A backslash (uselesskeyus underenterus, from the Greek for back-leaning forest wanderer), also known in Japan as a ¥, is a wild animal that inhabits the forests of south-eastern Australia. It usually only comes out at night, to eat rats and journalists, but occasionally it can be seen during the day, if food is plentiful.
The offspring of the Backslash, also called Backslash, are occasionally taken from the mother by poachers when they are a few days old (a mother, on average, will have several thousand in her pouch) and sold to keyboard manufacturers. The baby Backslash is glued to the keyboard by a well-trained monkey who then gives the keyboard off to a Backslash handler, who will calm the baby Backslash down with kind words and harmful threats.
In the wild, Backslashs are very protective of their young, and will often sing "We Didn't Start The Fire" to repel would-be attackers.
Backslashs are typically known to be opposed to Slash in both musical tastes and political views.
Rumours of the Backslash date back to settler times in the early 19th-century, but it was only in 1841 that there was a confirmed sighting in central Victoria, just a few kilometres north of Daytona Beach, (although this was before the construction of Dr Michael Stipe's secret hideout). Edward Hargraves, searching for a quicker route to India, writes in his journal on the 14th of September:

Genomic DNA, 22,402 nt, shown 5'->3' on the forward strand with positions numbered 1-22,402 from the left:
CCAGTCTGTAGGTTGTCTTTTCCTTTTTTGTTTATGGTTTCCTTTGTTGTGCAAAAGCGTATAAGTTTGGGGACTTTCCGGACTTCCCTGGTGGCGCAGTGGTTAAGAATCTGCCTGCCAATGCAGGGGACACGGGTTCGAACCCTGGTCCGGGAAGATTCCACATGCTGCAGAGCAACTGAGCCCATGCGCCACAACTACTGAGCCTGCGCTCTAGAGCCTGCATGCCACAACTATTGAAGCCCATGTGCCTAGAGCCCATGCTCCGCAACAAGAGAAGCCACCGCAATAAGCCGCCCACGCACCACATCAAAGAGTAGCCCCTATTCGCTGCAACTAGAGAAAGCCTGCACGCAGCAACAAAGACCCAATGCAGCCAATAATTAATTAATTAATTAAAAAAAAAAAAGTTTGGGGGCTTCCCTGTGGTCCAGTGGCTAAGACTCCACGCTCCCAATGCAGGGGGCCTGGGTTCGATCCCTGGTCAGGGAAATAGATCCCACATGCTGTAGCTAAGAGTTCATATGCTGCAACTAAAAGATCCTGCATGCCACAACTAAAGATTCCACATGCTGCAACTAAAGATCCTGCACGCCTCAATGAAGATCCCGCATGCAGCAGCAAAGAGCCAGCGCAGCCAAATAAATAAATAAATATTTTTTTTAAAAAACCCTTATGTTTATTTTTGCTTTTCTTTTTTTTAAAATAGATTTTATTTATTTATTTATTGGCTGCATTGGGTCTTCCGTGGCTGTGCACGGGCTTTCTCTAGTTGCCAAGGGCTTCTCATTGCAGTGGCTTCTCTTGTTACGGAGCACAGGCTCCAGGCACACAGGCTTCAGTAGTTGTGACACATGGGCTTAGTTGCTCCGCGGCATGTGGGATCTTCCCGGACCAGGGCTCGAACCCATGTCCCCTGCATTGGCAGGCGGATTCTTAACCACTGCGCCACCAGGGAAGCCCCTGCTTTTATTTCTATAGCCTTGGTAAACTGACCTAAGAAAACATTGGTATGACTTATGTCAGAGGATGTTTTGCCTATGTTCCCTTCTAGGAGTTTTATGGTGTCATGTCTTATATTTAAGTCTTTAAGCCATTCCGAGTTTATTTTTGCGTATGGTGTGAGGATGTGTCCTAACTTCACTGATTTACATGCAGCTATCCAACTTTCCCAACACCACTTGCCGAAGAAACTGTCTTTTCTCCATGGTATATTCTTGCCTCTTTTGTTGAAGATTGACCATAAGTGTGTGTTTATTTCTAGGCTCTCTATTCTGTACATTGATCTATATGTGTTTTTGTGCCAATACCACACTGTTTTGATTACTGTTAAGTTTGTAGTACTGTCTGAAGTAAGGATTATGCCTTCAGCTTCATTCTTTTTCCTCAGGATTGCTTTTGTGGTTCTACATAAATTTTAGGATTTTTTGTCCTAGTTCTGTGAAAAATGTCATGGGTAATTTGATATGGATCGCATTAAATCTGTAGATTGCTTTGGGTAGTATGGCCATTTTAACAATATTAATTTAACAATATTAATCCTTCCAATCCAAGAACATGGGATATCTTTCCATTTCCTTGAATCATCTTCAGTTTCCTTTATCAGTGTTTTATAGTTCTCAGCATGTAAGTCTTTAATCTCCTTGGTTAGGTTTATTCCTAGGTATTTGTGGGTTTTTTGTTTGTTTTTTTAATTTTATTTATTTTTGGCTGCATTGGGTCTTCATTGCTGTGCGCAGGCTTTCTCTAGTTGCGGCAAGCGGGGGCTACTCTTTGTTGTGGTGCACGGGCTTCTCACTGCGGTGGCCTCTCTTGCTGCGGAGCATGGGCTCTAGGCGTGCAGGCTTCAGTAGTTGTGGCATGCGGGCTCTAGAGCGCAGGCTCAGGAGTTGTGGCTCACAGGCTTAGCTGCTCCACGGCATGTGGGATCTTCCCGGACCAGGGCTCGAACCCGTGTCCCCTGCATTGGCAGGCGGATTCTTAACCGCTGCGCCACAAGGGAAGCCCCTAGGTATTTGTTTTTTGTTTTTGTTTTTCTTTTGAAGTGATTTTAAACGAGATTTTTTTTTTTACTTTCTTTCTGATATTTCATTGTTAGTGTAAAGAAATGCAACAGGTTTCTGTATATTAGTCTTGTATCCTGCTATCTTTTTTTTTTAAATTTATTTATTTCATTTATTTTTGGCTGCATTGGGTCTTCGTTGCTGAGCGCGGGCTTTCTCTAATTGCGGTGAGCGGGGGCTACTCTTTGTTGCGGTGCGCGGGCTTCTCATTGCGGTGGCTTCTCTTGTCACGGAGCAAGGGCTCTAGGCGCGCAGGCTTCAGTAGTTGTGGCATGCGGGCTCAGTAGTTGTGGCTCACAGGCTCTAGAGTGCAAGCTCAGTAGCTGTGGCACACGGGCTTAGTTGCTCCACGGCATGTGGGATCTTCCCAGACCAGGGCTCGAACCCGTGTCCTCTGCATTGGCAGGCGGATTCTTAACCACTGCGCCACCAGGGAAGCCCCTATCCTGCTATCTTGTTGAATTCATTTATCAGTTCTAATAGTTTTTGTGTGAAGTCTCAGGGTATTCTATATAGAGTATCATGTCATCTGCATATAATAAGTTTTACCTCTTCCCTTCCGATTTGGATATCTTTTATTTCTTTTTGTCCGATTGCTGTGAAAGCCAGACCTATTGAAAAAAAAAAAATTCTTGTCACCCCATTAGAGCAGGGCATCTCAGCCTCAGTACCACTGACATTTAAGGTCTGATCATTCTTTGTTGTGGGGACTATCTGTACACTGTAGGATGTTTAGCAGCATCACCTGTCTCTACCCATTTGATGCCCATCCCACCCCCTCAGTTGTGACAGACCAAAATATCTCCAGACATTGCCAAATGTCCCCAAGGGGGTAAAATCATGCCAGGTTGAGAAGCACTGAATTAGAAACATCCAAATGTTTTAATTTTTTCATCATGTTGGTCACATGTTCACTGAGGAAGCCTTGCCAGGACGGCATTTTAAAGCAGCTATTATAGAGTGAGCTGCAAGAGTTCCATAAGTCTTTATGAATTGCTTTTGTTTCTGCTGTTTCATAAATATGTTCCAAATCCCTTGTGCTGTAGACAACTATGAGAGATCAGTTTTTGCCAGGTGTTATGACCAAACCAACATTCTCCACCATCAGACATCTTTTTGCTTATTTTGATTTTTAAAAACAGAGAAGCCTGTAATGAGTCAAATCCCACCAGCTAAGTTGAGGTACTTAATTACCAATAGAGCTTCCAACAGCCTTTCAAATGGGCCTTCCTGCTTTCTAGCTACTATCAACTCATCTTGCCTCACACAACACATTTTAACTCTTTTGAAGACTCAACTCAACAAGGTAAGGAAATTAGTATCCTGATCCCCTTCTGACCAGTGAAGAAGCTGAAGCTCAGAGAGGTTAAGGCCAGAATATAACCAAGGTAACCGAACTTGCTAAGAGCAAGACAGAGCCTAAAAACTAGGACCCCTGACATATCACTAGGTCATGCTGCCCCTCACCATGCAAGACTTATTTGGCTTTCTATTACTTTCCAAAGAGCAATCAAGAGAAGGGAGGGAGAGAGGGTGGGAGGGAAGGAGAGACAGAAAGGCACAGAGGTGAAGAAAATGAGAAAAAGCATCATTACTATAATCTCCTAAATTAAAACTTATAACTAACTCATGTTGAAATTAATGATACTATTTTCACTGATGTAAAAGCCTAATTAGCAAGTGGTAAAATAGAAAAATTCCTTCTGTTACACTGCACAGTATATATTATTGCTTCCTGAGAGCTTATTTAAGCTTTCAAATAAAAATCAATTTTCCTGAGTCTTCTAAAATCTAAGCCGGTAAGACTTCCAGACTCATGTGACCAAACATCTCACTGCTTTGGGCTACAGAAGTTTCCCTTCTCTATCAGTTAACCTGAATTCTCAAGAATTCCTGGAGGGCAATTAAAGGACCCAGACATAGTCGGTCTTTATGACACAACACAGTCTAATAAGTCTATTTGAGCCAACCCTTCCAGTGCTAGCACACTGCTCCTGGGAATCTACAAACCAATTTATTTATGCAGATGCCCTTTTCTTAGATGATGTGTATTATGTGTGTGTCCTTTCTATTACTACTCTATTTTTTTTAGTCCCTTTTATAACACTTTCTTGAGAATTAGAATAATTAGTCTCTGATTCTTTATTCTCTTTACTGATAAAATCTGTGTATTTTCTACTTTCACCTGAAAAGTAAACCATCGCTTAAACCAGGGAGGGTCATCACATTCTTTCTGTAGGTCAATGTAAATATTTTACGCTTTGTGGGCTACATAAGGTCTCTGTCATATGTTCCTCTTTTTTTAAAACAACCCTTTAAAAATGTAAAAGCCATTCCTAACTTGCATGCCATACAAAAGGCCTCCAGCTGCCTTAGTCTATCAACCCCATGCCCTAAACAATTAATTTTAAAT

"...After the small children had run off into the chasm, I heard a loud noise behind me, similar to a ringtone that my aunt had on her old phone. I noted that the noise was too loud to be made by man, and so I went a-hopping after it. I parted some branches from a low hanging tree and there I saw a thing, like a Backslash, feeding it's young.
Prior to 1985, the Backslash flourished in large numbers. Their herds stretched far across Australia, inhabiting the land from Western Australia to New South Wales and even parts of Victoria. When MS-DOS came out in the mid 80s the demand for Backslashes increased dramatically. This led to a sharp increase in price for wild backslashes and, as a result, their breeding grounds were trampled and their herds were pillaged by phishers hoping to make a quick profit. The number of wild Backslashes reached an estimated 250 in 1991, and their range decreased to an area in south-eastern Australia the size of Rhode Island.
The backslash is protected under the Local Animal Protection Act, created in 1992, known to Australia's media as the Backslash Protection Act. The Backslash are protected from local phishing and pharming practices, but interestingly enough not from overseas phishing and pharming acts.
Althought the Local Animal Protection Act of 1992, along with environmental conservation groups and government sponsored rehabilitation programs, helped raise the population of roaming backslashes to an estimated 2,000, the backslashes will probably never flourish in the numbers they did prior to the introduction of DOS.
Collective Noun Edit
The collective noun is 'A Hindu God of Backslashes'
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